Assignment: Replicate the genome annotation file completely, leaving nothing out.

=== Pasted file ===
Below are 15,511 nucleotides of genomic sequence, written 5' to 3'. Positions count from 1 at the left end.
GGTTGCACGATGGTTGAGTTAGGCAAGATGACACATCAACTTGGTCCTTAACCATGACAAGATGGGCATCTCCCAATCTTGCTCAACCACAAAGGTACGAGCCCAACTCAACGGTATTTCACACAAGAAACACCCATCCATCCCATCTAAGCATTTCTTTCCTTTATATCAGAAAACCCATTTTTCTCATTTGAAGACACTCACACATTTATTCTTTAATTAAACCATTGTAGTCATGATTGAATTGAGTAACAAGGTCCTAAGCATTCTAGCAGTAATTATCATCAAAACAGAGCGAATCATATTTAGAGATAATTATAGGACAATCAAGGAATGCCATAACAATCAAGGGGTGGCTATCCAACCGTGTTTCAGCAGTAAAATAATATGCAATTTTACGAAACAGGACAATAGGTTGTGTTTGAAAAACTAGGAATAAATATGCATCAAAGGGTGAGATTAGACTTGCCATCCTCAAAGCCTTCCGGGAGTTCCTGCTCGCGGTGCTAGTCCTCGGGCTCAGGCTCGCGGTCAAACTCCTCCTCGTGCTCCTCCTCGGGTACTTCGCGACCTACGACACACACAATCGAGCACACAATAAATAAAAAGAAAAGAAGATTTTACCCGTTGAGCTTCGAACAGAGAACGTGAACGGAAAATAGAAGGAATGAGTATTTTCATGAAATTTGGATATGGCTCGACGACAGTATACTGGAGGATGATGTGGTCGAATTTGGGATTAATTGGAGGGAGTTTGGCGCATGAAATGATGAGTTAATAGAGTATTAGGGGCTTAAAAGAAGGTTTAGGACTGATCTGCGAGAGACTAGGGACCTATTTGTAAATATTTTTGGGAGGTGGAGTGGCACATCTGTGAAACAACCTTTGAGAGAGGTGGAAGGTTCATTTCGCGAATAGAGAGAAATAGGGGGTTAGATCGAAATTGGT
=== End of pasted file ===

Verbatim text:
Below are 15,511 nucleotides of genomic sequence, written 5' to 3'. Positions count from 1 at the left end.
GGTTGCACGATGGTTGAGTTAGGCAAGATGACACATCAACTTGGTCCTTAACCATGACAAGATGGGCATCTCCCAATCTTGCTCAACCACAAAGGTACGAGCCCAACTCAACGGTATTTCACACAAGAAACACCCATCCATCCCATCTAAGCATTTCTTTCCTTTATATCAGAAAACCCATTTTTCTCATTTGAAGACACTCACACATTTATTCTTTAATTAAACCATTGTAGTCATGATTGAATTGAGTAACAAGGTCCTAAGCATTCTAGCAGTAATTATCATCAAAACAGAGCGAATCATATTTAGAGATAATTATAGGACAATCAAGGAATGCCATAACAATCAAGGGGTGGCTATCCAACCGTGTTTCAGCAGTAAAATAATATGCAATTTTACGAAACAGGACAATAGGTTGTGTTTGAAAAACTAGGAATAAATATGCATCAAAGGGTGAGATTAGACTTGCCATCCTCAAAGCCTTCCGGGAGTTCCTGCTCGCGGTGCTAGTCCTCGGGCTCAGGCTCGCGGTCAAACTCCTCCTCGTGCTCCTCCTCGGGTACTTCGCGACCTACGACACACACAATCGAGCACACAATAAATAAAAAGAAAAGAAGATTTTACCCGTTGAGCTTCGAACAGAGAACGTGAACGGAAAATAGAAGGAATGAGTATTTTCATGAAATTTGGATATGGCTCGACGACAGTATACTGGAGGATGATGTGGTCGAATTTGGGATTAATTGGAGGGAGTTTGGCGCATGAAATGATGAGTTAATAGAGTATTAGGGGCTTAAAAGAAGGTTTAGGACTGATCTGCGAGAGACTAGGGACCTATTTGTAAATATTTTTGGGAGGTGGAGTGGCACATCTGTGAAACAACCTTTGAGAGAGGTGGAAGGTTCATTTCGCGAATAGAGAGAAATAGGGGGTTAGATCGAAATTGGT